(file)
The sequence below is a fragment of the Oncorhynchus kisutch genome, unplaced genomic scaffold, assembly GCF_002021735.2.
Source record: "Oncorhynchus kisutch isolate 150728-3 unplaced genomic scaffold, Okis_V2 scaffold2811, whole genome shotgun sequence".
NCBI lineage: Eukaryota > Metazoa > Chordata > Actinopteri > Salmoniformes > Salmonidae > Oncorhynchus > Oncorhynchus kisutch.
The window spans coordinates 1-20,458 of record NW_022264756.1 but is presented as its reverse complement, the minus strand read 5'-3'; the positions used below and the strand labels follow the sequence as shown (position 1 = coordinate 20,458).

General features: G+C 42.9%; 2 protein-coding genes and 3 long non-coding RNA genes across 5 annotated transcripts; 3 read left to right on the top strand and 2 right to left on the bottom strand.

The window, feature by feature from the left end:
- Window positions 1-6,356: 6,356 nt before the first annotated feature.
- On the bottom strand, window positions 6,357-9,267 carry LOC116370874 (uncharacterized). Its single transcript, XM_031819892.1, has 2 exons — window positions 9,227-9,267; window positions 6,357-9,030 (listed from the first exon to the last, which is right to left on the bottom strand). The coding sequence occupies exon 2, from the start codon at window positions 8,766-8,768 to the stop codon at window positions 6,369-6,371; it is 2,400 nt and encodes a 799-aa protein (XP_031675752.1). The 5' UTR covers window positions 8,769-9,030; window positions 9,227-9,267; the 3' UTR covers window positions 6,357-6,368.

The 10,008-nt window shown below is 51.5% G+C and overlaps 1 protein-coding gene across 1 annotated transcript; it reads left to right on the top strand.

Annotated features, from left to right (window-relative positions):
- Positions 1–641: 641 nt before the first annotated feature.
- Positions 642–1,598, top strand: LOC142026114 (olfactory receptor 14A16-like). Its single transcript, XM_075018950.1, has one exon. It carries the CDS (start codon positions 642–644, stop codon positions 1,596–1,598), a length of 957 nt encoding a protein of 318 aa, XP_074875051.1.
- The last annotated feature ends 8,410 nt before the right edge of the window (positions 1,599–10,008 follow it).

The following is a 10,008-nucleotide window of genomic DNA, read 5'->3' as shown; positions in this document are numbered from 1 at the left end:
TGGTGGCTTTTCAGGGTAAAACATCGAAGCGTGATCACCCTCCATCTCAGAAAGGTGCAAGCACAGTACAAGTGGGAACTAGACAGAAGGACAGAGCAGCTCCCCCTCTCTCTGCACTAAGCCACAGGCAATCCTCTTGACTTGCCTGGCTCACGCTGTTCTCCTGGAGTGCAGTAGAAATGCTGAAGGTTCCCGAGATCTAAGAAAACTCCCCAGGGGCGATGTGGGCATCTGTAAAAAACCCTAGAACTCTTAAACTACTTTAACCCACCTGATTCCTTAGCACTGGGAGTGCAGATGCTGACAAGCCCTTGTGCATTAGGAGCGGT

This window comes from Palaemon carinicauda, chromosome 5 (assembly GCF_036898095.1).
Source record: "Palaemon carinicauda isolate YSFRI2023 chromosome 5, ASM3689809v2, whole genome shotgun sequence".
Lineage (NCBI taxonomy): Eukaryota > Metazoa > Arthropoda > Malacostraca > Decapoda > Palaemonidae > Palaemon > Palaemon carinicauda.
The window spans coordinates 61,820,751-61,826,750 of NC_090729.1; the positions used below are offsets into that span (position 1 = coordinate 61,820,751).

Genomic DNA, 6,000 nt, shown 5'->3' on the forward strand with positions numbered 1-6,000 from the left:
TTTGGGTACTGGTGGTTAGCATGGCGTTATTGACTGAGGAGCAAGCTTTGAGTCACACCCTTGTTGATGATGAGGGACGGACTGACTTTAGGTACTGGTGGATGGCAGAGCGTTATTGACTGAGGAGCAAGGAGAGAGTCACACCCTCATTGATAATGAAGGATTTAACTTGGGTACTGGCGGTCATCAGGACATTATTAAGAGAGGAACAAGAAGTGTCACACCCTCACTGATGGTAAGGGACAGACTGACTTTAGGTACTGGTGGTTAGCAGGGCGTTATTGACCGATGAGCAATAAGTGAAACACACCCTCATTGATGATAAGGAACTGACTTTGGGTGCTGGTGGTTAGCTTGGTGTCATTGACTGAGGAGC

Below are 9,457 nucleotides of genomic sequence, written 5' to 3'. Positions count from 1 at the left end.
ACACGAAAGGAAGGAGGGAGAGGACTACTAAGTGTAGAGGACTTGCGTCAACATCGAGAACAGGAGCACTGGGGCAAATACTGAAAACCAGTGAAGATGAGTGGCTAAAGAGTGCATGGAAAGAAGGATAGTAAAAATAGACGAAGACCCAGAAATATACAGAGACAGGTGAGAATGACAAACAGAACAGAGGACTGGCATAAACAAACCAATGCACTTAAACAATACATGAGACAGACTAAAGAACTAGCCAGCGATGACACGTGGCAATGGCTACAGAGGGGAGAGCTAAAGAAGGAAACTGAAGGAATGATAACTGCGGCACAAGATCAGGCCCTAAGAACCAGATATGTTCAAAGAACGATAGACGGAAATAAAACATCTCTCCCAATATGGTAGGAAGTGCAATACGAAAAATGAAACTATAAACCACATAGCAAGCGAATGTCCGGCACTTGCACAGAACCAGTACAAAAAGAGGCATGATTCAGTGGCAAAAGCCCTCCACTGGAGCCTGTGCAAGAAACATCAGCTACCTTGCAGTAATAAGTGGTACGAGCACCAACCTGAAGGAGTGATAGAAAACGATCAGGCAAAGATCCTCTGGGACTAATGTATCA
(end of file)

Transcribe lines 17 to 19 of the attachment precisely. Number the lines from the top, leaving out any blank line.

Source record: "Palaemon carinicauda isolate YSFRI2023 chromosome 5, ASM3689809v2, whole genome shotgun sequence".
Lineage (NCBI taxonomy): Eukaryota > Metazoa > Arthropoda > Malacostraca > Decapoda > Palaemonidae > Palaemon > Palaemon carinicauda.
The window spans coordinates 61,820,751-61,826,750 of NC_090729.1; the positions used below are offsets into that span (position 1 = coordinate 61,820,751).